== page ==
This kind of behavior erases trust, breeds toxicity, and makes the other person feel as though their partner doesn’t believe they are capable of (or deserve to be) making their own choices.
Lack of Intimacy
This can stem from a shift in attention towards a new job, hobby, a baby, or even a friend group.
While a relationship should be sturdy and secure, if it begins to be treated as an inevitable constant without being given the attention and care that it deserves, one day that constant might disappear.
It can seem unromantic to schedule date nights to spend together, but it’s sexy to prioritize someone. The very effect can rekindle intimacy.
If someone sees their relationship as a disproportionately large or singular source of emotional aliment and validation of self-worth, the balance tips drastically toward a slippery slope.
Not only does their value become completely dependent on the relationship, but it puts their partner on an unfair and unwarranted pedestal of being the sole happiness provider.
Even the kindest partners will get drained by all the attention demanded from them.
One partner experiences significant stress in their life, such as loss of job, injury or family troubles. The stress can cause them to be emotionally avoidant and distant in the relationship.
Unfortunately, their partner might misinterpret this and assume they no longer care about them and/or the relationship.
Different Places in Life’s Blueprint
Your life blueprint is your expectation of what where you should be, what you should be doing, and what you should’ve accomplished at different points in life. While it is completely normal (and likely) that both partners won’t have the exact same blueprints, some differences create a big disconnect in the relationship.
Say one partner wanted a baby by 28 while the other one couldn’t imagine being married before 35. No matter how perfect a relationship might be, it is unavoidable that people can be strongly tied to the timeline of their future.
If their timelines don’t come close to lining up, it puts a great deal of stress on the relationship.
This occurs when a partner has experienced traumatic events in previous relationships (such as being cheated on) and carries those trust issues into the next relationship.
This can manifest in clingy behavior and cause a partner to feel unfairly distrusted, resulting in resentment and anger.
Alcoholism and addiction put an undeniably huge emotional and physical strain on the person suffering. That strain and stress also radiate out and get absorbed by the people who love and care about them.
Not only can the partner of an addict feel responsible for recovery and/or relapses, but addicts can say or do hurtful things while under the influence or during withdrawal.
These conflicts might leave lasting impressions or scars.
Similar to substance abuse, the effects of mental health extend beyond the diagnosed individual.
Depending on external support system and treatment, the lines between partner and therapist may blur and melt into one another, creating an unhealthy dynamic.
Although differences in religion can coexist peacefully within a relationship, there is a chance certain life approaches or values will drastically clash.
If there are strong, conflicting opinions about morals, routines, sex, and family, there is the potential for strong disagreements between partners.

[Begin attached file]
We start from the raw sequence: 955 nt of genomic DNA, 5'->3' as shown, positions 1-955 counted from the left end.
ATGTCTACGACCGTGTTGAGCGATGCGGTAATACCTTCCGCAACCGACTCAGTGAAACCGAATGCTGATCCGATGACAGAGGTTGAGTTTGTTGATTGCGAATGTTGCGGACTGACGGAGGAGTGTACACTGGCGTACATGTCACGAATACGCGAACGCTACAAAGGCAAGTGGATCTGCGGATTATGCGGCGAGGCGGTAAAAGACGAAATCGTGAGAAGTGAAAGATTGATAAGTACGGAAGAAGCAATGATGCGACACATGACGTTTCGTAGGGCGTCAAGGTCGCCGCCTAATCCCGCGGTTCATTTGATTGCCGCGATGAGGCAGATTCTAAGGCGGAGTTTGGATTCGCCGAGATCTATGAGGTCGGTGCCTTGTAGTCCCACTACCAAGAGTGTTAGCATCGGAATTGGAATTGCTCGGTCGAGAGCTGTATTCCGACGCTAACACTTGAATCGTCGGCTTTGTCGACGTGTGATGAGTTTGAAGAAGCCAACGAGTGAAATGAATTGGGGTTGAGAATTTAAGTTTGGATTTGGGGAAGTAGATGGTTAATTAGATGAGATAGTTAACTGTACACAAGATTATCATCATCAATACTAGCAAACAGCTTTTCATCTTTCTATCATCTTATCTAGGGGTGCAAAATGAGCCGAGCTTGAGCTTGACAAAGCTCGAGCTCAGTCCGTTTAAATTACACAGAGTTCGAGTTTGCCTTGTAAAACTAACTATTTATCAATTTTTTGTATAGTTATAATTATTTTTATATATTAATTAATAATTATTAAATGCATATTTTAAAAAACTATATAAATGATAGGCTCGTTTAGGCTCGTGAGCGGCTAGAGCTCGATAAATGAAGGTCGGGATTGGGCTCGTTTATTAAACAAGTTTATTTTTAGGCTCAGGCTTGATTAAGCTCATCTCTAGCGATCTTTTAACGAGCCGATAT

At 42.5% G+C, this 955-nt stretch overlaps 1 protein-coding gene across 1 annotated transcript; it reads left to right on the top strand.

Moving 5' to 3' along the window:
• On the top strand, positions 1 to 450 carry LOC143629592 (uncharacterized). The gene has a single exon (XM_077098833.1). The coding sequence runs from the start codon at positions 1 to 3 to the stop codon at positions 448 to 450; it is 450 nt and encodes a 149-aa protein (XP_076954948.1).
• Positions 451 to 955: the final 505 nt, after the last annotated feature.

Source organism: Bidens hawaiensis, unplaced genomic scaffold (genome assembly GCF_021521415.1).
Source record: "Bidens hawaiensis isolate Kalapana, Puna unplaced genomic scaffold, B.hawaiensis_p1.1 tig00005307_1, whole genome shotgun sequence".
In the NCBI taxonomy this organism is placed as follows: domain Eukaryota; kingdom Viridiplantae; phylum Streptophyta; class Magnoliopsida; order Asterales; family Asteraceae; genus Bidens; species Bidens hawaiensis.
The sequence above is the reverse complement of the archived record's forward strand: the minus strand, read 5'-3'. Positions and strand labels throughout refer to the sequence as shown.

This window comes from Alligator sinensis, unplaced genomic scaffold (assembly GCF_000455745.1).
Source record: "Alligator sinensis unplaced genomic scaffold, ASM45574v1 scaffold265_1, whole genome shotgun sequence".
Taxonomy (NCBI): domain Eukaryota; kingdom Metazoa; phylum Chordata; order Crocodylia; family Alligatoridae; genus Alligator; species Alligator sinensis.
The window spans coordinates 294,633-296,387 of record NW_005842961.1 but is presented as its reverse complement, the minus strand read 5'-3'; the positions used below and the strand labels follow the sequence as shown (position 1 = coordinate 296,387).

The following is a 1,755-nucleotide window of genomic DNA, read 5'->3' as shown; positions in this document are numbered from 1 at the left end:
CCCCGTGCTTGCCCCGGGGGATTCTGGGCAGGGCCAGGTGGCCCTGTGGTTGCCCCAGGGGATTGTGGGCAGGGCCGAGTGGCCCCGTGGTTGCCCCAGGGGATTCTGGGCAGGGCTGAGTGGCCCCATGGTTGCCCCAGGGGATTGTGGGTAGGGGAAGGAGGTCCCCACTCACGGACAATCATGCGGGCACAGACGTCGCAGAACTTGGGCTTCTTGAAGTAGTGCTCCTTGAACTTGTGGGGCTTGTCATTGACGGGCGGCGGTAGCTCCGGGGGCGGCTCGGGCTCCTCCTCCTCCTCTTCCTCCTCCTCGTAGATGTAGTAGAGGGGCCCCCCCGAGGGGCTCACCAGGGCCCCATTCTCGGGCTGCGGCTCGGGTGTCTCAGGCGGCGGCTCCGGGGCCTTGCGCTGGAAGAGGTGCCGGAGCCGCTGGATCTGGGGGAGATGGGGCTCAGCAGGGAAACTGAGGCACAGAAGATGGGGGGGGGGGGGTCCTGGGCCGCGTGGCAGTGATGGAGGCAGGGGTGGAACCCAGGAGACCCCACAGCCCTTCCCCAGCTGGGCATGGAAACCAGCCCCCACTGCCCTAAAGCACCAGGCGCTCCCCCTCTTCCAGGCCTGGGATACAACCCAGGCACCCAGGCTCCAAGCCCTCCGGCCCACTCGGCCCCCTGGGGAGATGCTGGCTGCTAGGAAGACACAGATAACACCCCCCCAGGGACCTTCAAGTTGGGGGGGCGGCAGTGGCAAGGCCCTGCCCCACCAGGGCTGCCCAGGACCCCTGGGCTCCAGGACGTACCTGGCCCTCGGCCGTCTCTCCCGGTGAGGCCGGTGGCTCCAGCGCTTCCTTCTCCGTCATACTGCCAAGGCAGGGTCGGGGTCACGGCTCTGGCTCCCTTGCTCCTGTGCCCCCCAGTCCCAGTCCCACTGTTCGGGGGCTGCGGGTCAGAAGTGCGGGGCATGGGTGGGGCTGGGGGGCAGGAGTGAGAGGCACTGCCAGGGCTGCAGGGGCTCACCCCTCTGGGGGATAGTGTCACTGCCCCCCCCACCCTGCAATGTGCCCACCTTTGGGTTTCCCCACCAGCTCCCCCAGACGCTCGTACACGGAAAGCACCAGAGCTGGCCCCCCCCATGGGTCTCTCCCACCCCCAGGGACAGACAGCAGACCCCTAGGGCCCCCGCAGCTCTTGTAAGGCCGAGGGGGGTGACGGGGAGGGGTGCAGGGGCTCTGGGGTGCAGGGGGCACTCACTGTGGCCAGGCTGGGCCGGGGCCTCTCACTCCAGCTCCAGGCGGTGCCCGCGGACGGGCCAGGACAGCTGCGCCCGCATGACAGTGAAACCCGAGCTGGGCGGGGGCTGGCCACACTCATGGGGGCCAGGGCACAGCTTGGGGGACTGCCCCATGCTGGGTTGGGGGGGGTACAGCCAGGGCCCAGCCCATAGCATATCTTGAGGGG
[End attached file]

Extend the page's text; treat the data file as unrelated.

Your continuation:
If religion is important enough that there is no opportunity for compromise, then the two members of the couple might part ways in order to find someone who shares the same beliefs.
Love Language Barrier
There are five different love languages, which dictate how one gives and receives love. They are:
- Acts of Service
- Quality Time
- Receiving Gifts
- Physical Touch
- Words of Affirmation
Though it is completely normal for couples to have different love languages, it is important to understand the differences in order to ensure that both parties feel understood and loved.
If your love language is physical touch and your partner prefers receiving gifts, he or she wouldn’t feel loved if you only show love and appreciation through kisses and cuddles.
A lack of emotional support can manifest in the relationship in a variety of ways.
Some common examples include:
- Diminishing a partner’s feelings by talking over them and not validating them.
- Not being supportive of a partner’s decision-making and personal successes.
- Not consistently being there to offer comfort and reassurance on the harder days.
If emotional support is lacking within the relationship, the basic human need for it will cause the deprived partner to search elsewhere. Normally, this happens when the couple has deep unresolved issues that don’t get addressed.
"You Don't Appreciate Me!"
One person in the relationship might feel that the effort they put in goes unnoticed or is under-valued. While the partner may actually notice their efforts, they fail to provide acknowledgment and appreciation or reciprocation.
This creates the idea in the “giver” that their efforts may be more appreciated elsewhere. Or they might even conclude that they are inadequately performing in the current relationship, which could cause insecurity and drainage.
Often times the underappreciated partner demands the other to show appreciation by saying things like, “Why don’t you buy me surprise gifts?” or “You never take me on any adventures anymore.”
Unfortunately, this strategy usually backfires.
“You Can’t Dump Me! I Quit!”
A partner who has a fear of the other leaving may prematurely self-sabotage the relationship as a defense mechanism to avoid being left behind. This insecurity could be due to mistrust from past relationships, abandonment issues, or insecurities in the relationship.
In cases like this, they will give vague reasons for the breakup because they have their guard up, like a wall between both partners … too high to allow vulnerability to slip out.
The Vulnerability Stalemate
A vulnerability stalemate occurs when both partners avoid being the first to apologize or admit that their feelings are hurt. They are afraid to appear vulnerable or weak.
These disconnects stem from one partner having hidden assumptions about how the other should act, but a passive way of expressing their wants. This issue is perpetuated by the false belief that a partner should be a mind reader.
A good solution is choosing to be accountable for expressing needs and/or setting boundaries.